Crisis: A sloppy thriller with a star-filled cast
Screening provided by distributor
By Arnel Duracak
“unlike films such as 21 Grams (2003) or even something a bit different yet equally similar like Crash (2004) with its numerous storylines, the events of Crisis never really seem to connect”
With a stellar cast at its helm, Nicholas Jarecki’s opioid-centric Crisis provides moments of intrigue into the three subplots of three down-on-their-luck characters, but unfortunately falls short in digging beyond a surface level inspection of these characters.
The opioid oriented premise is by no means a new one and often lends itself to multiple storylines and large ensembles, however unlike films such as 21 Grams (2003) or even something a bit different yet equally similar like Crash (2004) with its numerous storylines, the events of Crisis never really seem to connect. This is most likely due to the films short runtime which lacks the mileage required to provide a fully realised vision of three evidently complex character arcs.
Those arcs consist of Dr. Tyrone Brower (Gary Oldman), a college professor who is testing drugs on behalf of a large pharmaceutical company and refuses to pass the A-Ok after determining the harsh effects of a drug; Claire (Evangeline Lily), a former drug addict whose son dies from an overdose and leaves her suspicious of the circumstances of his death; lastly, Jake (Armie Hammer), an undercover agent who is trying to bring down two major drug chains while managing his own drug-addicted sister, Emmie (Lily-Rose Depp).
All three central characters are connected through the effects of the opioid issue and fictional drug that drives the story, but there isn’t enough time spent with them to warrant an emotional connection with the audience. Claire and Jake’s storylines overlap due to the circumstances of their situations, but Tyrone’s storyline feels like a separate film playing out on its own between him and a large corporation. The performances themselves (especially Oldman’s) are expected given the calibre of the actors in question and they raise the material at hand to a level where the consequences of the global opioid issue deserve more coverage.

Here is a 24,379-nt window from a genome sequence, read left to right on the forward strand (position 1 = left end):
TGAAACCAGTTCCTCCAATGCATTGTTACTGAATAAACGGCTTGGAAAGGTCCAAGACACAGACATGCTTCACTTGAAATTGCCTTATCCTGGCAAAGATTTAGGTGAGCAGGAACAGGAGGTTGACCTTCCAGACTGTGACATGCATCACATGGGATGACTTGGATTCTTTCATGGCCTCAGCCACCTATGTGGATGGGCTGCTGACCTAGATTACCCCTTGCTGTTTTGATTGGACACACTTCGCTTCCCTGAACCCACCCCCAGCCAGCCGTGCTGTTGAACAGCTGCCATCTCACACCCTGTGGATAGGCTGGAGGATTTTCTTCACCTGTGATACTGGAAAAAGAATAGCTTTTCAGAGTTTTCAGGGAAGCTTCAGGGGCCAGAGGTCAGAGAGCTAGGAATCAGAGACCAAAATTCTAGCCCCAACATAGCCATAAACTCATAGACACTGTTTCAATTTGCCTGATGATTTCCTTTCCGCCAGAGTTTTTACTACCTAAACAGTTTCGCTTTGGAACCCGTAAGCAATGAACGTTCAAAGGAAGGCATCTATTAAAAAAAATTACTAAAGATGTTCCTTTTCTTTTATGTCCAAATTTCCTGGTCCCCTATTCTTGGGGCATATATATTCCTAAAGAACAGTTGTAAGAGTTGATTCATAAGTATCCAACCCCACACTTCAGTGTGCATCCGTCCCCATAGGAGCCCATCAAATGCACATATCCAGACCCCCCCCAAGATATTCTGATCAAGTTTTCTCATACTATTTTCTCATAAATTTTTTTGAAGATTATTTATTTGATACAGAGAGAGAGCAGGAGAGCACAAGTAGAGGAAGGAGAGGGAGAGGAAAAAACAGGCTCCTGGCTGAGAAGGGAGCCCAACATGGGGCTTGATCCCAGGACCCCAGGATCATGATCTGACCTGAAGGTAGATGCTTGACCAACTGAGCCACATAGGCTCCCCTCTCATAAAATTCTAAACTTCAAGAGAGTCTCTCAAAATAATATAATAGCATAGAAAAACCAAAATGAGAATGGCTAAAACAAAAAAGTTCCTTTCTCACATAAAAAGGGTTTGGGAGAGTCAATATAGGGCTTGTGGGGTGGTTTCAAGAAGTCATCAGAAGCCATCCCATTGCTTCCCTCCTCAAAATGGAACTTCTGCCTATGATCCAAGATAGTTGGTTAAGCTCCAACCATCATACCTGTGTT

Armie Hammer in Crisis
When it comes to the material itself, namely the script, there isn’t much leg room for the actors to go deeper with their characters as the abrupt pace of the film is such that we only get a taste of each characters life for a brief moment before cutting away. I would have loved to see more of Claire’s personality beyond the grief of her situation as she is the most emotionally dense character of the film. Perhaps the omission of the Tyrone storyline would’ve justified the short runtime as Claire and Jake are more interconnected through their struggles. This would not only have given greater weight to their causes, but it would also bring a greater level of humanity to an issue that can be read about online.
While Crisis does try and bring more attention to a global issue that isn’t spoken of enough, it does so through underdeveloped characters and a meandering structure that never really feels complete. The result is one that doesn’t add much to studies on the effects of opioids and one where great actors feel underutilized given the short runtime of the film. Had there been greater stakes or more work around the story like a deeper exploration of the people at the centre of the opioid issue, the film could have gone beyond the cookie-cutter nature of drug and whistle-blower movies.
Crisis opens nationally from the 18th of March 2021
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